How Often Does a Bichon Frise go Into Heat?

How Often Does a Bichon Frise go Into Heat?

If your Bichon Frise is not fixed then at some point you will deal with the process of heat. All unfixed female dogs go through heat, although they may go through it more or less often depending on their size and some other factors.

How often does a Bichon Frise go into heat? Bichon Frises generally go into heat about three times a year, although the exact frequency varies by dog. Keep an eye out for signs of heat like a swollen vulva, discharge, or excessive clinginess.

Here’s what you need to know about how often you can expect your Bichon Frise to go into heat, what you can do to predict it, and what are some ways to make it easier on you, your dog, and the rest of your household..

How Often Does a Bichon Frise go Into Heat?

Bichon Frise dogs go into heat about as often as other dogs their size. Large breed dogs go into heat less frequently, as infrequently as only once every 12 months.

By comparison, a small breed dog like the Bichon Frise may go into heat as much as three times a year. Exactly how often will depend on your Bichon’s size, age, and whether she has had puppies recently.

How Long After Having Puppies can a Bichon Frise go Into Heat?

Most of the time, your Bichon Frise will need about two months after they are done nursing puppies before they go into heat again. However, every dog is different, and some dogs will start a heat cycle sooner or later after having puppies.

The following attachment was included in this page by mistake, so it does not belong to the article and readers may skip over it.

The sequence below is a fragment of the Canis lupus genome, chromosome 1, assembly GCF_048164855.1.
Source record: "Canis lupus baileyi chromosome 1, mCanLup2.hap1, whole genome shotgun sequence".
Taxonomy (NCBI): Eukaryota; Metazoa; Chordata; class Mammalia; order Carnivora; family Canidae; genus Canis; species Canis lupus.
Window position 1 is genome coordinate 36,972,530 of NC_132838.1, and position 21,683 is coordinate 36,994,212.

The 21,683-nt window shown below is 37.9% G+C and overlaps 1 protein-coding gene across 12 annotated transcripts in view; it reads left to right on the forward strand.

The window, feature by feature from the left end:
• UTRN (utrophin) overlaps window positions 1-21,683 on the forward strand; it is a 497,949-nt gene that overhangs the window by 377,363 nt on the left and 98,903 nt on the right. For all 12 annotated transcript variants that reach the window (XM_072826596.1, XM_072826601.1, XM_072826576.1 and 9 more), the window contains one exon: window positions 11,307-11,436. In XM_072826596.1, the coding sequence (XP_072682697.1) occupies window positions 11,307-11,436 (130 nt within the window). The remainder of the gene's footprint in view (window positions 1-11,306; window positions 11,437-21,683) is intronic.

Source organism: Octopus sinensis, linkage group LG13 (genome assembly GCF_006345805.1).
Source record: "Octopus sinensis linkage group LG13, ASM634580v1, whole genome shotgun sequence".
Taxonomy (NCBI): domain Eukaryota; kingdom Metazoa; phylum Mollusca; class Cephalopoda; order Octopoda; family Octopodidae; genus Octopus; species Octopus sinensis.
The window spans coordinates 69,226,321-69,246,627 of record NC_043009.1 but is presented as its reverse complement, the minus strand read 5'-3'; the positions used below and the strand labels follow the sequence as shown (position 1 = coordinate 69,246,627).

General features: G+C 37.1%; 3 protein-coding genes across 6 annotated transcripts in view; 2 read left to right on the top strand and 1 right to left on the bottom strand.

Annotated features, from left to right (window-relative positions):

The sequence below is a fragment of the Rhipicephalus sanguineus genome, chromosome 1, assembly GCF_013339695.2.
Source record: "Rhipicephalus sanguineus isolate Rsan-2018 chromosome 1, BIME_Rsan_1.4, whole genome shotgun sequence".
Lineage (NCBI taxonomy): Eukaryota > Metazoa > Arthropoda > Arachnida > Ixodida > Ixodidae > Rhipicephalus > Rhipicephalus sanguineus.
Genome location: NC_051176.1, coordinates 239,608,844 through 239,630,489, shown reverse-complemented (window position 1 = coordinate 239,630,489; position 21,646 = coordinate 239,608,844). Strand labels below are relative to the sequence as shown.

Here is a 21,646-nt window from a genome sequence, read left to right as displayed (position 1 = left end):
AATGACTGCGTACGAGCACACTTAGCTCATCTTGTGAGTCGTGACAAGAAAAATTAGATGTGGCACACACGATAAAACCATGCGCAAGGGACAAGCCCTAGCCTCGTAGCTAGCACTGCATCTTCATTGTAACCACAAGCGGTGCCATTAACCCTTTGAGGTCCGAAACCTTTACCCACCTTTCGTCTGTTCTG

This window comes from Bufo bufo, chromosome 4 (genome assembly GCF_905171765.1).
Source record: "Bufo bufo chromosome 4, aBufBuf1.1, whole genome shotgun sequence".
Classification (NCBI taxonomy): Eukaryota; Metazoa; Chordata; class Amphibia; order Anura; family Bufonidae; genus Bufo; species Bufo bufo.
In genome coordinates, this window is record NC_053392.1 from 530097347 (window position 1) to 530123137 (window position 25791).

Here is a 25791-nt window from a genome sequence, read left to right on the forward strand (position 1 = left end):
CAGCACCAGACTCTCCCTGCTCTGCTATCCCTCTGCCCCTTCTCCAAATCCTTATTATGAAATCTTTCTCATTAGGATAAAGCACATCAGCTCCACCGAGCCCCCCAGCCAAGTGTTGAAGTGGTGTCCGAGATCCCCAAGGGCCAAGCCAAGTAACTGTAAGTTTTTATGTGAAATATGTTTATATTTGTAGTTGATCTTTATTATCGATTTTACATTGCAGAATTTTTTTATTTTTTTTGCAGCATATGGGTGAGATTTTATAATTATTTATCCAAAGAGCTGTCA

It is very important that your dog not breed again so soon after having had puppies. Having puppies is very hard on a female dog’s body, and being asked to support puppies while they develop so soon after having weaned the last litter can have serious negative consequences for a female dog. Responsible breeders generally do not breed a dog more than once a year at most.

How Can You Tell That a Bichon Frise is Going Into Heat?

Predicting and recognizing a heat cycle is extremely important whether you want to breed your dog or keep her from getting pregnant. Keep in mind that when a female dog is going through heat, she will behave in new and often expected ways to find a male dog.

Male dogs will do just about anything they can to get to a female in heat. It is your responsibility to protect your dog from unintended pregnancies. Every year thousands of dogs are euthanized in America because they are born without being planned or wanted.

Pregnancy can be very hard on your dog’s body and may cause your Bichon Frise to experience medical issues that could have been prevented if they had not experienced pregnancy. Be sure that you are fully aware of what the signs of heat are in your Bichon Frise so that you can prevent unexpected pregnancies.